How can we make our political polarization less destructive?

Ezra Klein suggests structural changes. Darrell West suggests talking to each other.

Remember when Grandma might be upset that someone in the family was marrying outside the faith? “But he’s a Protestant (or Jew or Catholic)!” Now­adays, the family fuss sounds different. “She’s marrying a Republican! His family all voted for Trump!” Or, “Her parents are liberals! They loved Obama!”

In 1960, marrying someone of a different political party was no big deal. That’s changed, according to research cited by Ezra Klein. Political partisanship is now the real cleavage in American life, the factor that creates marital consternation. We are a nation sharply and deeply divided by politics.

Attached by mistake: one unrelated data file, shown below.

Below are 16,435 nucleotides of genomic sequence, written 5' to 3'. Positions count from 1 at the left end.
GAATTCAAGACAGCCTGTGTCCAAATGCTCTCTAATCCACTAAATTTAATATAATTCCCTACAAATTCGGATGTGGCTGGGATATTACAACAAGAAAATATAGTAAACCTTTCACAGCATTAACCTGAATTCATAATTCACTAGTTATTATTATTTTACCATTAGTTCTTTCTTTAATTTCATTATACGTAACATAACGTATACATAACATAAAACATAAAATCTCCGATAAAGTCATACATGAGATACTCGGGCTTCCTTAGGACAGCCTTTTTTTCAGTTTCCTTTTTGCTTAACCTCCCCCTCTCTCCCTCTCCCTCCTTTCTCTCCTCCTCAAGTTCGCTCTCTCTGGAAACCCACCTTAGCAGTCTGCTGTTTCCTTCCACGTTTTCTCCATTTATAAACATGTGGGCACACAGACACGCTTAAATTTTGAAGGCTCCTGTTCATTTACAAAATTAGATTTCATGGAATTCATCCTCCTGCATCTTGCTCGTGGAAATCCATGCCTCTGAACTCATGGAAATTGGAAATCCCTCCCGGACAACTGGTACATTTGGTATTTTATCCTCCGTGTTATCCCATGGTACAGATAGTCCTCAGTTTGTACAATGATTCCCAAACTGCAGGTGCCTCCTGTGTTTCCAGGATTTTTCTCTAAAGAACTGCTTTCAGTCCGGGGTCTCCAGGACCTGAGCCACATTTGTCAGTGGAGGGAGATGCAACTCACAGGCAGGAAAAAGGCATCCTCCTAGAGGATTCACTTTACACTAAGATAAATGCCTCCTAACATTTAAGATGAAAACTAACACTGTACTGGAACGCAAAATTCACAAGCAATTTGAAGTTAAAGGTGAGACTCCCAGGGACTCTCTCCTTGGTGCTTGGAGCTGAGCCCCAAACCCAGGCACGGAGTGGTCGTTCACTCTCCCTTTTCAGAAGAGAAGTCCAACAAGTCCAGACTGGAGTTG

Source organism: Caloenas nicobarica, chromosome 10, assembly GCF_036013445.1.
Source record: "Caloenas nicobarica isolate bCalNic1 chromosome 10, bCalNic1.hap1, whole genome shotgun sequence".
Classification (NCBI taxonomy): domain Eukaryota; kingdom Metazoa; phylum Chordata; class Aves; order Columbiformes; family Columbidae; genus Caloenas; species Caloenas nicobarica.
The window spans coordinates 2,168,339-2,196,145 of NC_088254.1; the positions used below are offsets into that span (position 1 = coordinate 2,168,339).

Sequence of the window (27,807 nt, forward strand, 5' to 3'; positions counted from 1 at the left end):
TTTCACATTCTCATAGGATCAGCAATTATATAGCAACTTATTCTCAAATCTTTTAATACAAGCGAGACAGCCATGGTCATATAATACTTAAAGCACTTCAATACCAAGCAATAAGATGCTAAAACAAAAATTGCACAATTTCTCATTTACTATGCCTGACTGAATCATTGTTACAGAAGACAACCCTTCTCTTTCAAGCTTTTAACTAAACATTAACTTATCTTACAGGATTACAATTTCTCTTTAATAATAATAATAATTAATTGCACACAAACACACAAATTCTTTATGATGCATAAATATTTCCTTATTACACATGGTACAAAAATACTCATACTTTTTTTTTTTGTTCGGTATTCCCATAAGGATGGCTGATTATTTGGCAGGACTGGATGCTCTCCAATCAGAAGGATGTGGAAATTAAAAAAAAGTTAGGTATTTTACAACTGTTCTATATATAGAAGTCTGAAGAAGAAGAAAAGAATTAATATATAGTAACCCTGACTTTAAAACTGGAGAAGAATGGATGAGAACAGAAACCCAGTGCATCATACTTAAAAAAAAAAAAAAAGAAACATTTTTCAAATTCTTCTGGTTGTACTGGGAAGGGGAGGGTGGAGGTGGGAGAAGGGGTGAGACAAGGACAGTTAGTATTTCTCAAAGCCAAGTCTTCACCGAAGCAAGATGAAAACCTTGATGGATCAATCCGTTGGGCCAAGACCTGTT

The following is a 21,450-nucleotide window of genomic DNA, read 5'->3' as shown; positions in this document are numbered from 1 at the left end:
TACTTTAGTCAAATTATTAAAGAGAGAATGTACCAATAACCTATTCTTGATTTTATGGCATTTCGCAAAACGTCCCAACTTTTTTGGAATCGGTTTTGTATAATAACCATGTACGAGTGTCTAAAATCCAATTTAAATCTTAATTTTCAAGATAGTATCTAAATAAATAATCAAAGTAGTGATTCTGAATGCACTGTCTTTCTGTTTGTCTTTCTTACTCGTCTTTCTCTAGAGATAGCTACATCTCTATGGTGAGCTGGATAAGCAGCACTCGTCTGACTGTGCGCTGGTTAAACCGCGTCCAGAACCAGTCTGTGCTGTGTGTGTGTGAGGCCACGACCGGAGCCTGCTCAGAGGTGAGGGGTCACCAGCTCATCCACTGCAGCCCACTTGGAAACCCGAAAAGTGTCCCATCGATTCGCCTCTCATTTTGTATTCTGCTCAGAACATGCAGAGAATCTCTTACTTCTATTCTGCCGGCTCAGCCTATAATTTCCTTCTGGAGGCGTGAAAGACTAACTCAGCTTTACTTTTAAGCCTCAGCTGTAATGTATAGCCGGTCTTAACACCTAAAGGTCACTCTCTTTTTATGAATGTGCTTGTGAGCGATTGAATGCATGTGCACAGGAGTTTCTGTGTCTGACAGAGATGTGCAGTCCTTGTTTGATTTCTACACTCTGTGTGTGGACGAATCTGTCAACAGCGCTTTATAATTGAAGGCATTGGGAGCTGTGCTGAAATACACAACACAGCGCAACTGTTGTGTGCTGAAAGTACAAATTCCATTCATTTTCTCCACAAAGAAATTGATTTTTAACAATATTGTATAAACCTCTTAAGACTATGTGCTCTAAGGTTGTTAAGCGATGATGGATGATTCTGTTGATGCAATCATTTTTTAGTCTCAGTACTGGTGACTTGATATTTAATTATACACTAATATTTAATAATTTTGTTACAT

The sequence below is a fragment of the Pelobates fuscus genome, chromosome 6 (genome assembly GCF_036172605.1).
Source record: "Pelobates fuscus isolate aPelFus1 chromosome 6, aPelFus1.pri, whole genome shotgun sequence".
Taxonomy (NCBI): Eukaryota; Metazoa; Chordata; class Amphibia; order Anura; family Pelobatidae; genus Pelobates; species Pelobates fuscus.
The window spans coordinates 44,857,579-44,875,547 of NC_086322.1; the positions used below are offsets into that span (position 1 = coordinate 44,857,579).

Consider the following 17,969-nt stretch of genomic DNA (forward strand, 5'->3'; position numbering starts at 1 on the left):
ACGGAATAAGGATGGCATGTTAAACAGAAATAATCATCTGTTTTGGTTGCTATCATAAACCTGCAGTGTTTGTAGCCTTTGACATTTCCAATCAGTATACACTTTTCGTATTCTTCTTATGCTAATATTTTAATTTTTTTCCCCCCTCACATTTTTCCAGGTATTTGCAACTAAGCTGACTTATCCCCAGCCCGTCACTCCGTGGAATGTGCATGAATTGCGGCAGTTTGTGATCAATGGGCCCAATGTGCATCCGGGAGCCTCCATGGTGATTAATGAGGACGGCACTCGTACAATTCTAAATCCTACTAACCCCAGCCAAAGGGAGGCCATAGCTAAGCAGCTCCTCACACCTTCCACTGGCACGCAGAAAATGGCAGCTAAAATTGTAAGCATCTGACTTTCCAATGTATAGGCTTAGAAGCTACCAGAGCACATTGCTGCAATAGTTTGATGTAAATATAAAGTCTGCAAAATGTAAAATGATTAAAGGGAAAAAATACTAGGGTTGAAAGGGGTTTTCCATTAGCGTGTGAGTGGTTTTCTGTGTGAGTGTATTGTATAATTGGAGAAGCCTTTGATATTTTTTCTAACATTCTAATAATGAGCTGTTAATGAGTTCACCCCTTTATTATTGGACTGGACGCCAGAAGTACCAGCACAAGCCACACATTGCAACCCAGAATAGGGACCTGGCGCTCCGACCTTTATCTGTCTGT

Darrell West, who taught at Brown University for two decades, now directs the Governance Studies program at the Brookings Institution. But he grew up on a dairy farm and in a small town in Ohio, where his family’s life revolved around their conservative Christian church. In our polarized world, West has feet in both camps.